It’s a question we’ve all asked ourselves: will the coronavirus ever really go away? Or will it remain a regular annual concern, just like the flu?
Experts are still trying to find an answer.
The Most Likely Scenario
To date, more than 19 million people have tested positive for the coronavirus globally, and at least 722,000 have lost their lives to the virus. At this point, it is so widespread and transmissible that containing the virus is now unlikely.
Instead, experts say, the pandemic will most likely eventually end when enough people have been infected and vaccinated. The virus won’t disappear, they say, but will instead continue to circulate in lower levels around the globe. Cases will rise and fall over time, just as they do now with the flu.
Even with an effective vaccine, experts don’t predict that COVID-19 will be fully eradicated. This is easy to guess based on existing science. Vaccines are regularly given- beginning at birth- to protect us from more than 12 different viruses. Yet only one virus, the smallpox, has been completely eradicated, and it wasn’t a simple task. It took 15 years of intense global collaboration to finally stop smallpox in its tracks.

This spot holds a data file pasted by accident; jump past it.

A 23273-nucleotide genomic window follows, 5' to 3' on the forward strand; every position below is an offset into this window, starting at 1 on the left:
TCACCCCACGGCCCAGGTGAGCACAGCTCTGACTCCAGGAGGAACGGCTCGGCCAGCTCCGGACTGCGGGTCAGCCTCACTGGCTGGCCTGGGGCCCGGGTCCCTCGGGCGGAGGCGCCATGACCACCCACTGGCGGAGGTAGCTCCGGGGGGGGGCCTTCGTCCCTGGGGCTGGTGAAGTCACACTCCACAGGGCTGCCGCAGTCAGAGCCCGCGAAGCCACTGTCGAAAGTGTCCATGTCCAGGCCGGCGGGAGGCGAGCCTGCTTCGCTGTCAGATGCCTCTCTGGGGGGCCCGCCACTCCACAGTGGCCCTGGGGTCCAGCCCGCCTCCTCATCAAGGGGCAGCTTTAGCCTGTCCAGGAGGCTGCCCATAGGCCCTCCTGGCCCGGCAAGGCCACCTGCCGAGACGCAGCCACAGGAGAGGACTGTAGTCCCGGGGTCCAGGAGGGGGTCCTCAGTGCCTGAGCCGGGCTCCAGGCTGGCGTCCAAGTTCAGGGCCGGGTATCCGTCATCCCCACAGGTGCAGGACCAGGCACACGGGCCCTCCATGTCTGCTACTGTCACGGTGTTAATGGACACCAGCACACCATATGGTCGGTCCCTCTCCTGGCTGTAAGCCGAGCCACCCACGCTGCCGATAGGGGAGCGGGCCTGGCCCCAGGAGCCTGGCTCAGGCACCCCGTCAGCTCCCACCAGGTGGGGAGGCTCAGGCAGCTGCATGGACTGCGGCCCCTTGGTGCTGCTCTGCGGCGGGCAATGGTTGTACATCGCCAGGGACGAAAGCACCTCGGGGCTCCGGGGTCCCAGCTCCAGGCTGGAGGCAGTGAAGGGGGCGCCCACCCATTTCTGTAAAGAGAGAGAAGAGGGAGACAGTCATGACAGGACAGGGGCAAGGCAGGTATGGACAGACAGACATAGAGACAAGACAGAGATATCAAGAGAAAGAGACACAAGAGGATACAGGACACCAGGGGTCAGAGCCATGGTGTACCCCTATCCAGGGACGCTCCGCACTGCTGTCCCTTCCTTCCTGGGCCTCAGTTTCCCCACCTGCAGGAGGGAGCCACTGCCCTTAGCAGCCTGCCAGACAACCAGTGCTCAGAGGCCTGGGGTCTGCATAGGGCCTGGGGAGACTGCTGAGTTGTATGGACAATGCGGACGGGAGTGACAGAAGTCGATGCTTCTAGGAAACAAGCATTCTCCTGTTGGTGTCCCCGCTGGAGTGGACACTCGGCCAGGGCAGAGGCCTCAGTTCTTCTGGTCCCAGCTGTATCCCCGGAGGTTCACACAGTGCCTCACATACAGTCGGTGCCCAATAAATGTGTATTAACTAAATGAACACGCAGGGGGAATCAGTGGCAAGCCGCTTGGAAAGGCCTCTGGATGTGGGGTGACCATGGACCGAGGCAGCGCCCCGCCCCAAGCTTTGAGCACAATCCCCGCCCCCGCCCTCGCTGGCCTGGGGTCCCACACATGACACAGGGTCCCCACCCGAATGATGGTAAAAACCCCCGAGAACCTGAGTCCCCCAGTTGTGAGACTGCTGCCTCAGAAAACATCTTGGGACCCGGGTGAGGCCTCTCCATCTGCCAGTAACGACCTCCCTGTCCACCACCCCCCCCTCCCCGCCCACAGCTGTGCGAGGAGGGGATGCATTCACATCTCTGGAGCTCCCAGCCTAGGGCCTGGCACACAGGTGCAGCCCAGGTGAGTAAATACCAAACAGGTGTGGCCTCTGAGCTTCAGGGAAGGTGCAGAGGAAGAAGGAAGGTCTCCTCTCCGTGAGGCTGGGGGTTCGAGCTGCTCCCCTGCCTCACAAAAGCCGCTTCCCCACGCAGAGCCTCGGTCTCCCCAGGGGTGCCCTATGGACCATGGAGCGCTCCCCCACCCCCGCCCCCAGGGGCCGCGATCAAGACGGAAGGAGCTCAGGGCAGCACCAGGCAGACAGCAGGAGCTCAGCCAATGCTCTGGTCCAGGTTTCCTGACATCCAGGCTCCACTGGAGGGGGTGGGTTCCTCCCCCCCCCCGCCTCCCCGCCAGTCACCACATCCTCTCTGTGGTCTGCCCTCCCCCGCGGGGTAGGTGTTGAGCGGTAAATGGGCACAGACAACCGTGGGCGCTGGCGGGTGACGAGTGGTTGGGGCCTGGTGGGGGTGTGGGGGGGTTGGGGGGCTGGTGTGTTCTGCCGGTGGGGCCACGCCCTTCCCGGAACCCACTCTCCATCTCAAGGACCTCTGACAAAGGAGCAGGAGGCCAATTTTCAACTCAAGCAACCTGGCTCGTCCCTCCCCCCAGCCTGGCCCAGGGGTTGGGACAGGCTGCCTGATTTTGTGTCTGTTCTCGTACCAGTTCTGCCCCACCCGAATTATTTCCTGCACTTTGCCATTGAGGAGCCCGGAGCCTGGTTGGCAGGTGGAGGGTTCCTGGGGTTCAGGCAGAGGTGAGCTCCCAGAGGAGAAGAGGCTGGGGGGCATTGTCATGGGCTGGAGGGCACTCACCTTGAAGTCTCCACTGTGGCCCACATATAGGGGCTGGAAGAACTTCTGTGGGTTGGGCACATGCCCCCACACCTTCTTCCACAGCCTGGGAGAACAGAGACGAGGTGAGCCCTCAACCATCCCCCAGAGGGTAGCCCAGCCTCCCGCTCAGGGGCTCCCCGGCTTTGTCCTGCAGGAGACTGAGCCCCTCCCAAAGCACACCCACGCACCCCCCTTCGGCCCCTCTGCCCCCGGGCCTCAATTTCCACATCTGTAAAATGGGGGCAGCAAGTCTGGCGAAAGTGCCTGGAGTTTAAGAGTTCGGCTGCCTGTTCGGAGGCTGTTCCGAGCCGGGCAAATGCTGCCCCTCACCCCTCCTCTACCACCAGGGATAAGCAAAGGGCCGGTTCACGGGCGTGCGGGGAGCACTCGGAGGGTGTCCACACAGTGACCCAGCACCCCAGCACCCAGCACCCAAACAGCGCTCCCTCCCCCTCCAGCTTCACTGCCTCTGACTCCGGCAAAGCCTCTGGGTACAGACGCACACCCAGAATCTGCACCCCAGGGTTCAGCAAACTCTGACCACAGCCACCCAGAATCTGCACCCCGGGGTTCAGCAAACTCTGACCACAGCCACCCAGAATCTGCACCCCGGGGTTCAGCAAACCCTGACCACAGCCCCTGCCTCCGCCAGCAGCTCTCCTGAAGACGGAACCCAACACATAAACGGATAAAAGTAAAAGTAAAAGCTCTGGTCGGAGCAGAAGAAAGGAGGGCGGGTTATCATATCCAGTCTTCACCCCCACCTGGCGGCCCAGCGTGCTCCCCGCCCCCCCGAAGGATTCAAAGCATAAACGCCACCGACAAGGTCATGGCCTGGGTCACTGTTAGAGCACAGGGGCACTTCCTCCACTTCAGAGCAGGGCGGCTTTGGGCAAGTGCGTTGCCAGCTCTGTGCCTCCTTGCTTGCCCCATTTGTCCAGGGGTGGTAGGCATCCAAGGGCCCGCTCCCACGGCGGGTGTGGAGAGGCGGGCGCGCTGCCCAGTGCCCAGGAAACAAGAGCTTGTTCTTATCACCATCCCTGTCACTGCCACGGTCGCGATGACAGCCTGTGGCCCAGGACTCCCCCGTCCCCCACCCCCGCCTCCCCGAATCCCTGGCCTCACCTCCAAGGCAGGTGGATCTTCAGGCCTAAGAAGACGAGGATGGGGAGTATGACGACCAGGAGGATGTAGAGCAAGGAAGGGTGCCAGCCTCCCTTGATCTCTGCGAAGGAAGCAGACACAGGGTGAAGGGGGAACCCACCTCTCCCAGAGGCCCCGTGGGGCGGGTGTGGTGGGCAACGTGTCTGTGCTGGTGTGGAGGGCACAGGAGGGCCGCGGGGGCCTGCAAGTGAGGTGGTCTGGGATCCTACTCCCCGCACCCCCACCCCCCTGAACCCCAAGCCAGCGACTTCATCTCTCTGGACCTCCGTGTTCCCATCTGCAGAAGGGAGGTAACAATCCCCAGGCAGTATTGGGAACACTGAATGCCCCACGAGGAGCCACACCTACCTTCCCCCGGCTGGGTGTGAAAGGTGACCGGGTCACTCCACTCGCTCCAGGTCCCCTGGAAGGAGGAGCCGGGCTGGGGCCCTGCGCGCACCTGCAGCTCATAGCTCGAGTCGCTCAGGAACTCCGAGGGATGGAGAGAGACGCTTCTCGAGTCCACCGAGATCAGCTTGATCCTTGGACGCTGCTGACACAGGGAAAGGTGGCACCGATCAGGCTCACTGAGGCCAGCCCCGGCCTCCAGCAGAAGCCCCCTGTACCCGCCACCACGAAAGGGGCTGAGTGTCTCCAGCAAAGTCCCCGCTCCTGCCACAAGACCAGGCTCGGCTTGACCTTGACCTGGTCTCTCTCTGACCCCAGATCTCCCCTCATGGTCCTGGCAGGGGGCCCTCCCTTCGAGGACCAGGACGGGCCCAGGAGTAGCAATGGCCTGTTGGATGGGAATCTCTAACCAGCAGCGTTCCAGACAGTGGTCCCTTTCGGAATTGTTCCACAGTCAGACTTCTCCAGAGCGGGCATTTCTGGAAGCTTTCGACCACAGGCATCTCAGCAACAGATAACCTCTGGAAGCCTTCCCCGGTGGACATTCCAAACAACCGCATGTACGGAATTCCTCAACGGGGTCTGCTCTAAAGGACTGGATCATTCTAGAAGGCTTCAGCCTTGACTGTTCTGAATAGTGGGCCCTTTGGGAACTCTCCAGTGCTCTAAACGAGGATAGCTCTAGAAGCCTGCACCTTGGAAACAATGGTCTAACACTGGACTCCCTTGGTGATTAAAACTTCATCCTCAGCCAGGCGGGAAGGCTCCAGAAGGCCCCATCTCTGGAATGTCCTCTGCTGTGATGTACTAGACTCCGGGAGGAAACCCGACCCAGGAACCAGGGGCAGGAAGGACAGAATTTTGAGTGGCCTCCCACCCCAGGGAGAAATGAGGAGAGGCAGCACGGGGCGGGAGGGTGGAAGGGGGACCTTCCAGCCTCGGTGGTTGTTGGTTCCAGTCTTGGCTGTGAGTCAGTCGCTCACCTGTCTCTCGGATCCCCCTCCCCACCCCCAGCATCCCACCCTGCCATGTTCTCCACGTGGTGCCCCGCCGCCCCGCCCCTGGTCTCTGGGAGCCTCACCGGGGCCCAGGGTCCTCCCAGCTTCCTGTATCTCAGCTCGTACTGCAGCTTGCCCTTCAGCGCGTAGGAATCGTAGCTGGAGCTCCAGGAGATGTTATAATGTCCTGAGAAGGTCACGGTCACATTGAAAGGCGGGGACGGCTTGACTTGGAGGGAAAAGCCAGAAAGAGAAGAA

The other viruses, ranging from polio to the measles, still exist. In fact, outbreaks of the measles have recently occurred when a few unvaccinated children spread the disease to others. Based on that context, most infectious disease experts believe that COVID-19 will remain a part of our reality for at least the remainder of our lifetime.
What About Masks and Social Distancing?
According to Vineet Menachery, a coronavirus expert at the University of Texas medical Branch, “I’d be surprised if we’re still wearing masks and 6-feet social distancing in two or three years.”
Menachery believes that a combination of widespread infection and recovery, plus an accessible vaccine, will establish herd immunity and make the coronavirus “similar to how you could get the common cold every few years.”
We may find ourselves getting a coronavirus vaccine shot every year, or every other year, much like the standard flu shot. It all depends on the lifespan of protective COVID-19 antibodies, which are still being investigated by researchers.
“The faster protection goes away, the more difficult for any project to try to move toward eradication,” explained Yonatan Grad, an infectious-disease researcher at Harvard.
Grad and his colleagues have modeled a few possible coronavirus trajectories. They believe that if immunity lasts only a few months, the current massive pandemic may be followed by smaller annual outbreaks. If immunity lasts closer to two years, COVID-19 will probably peak every other year.
The bottom line? We still don’t know exactly what we’re up against, but it’s highly unlikely that the coronavirus will simply fade away and be forgotten. We can expect to deal with and respond to COVID-19, however that may look, for a long time to come.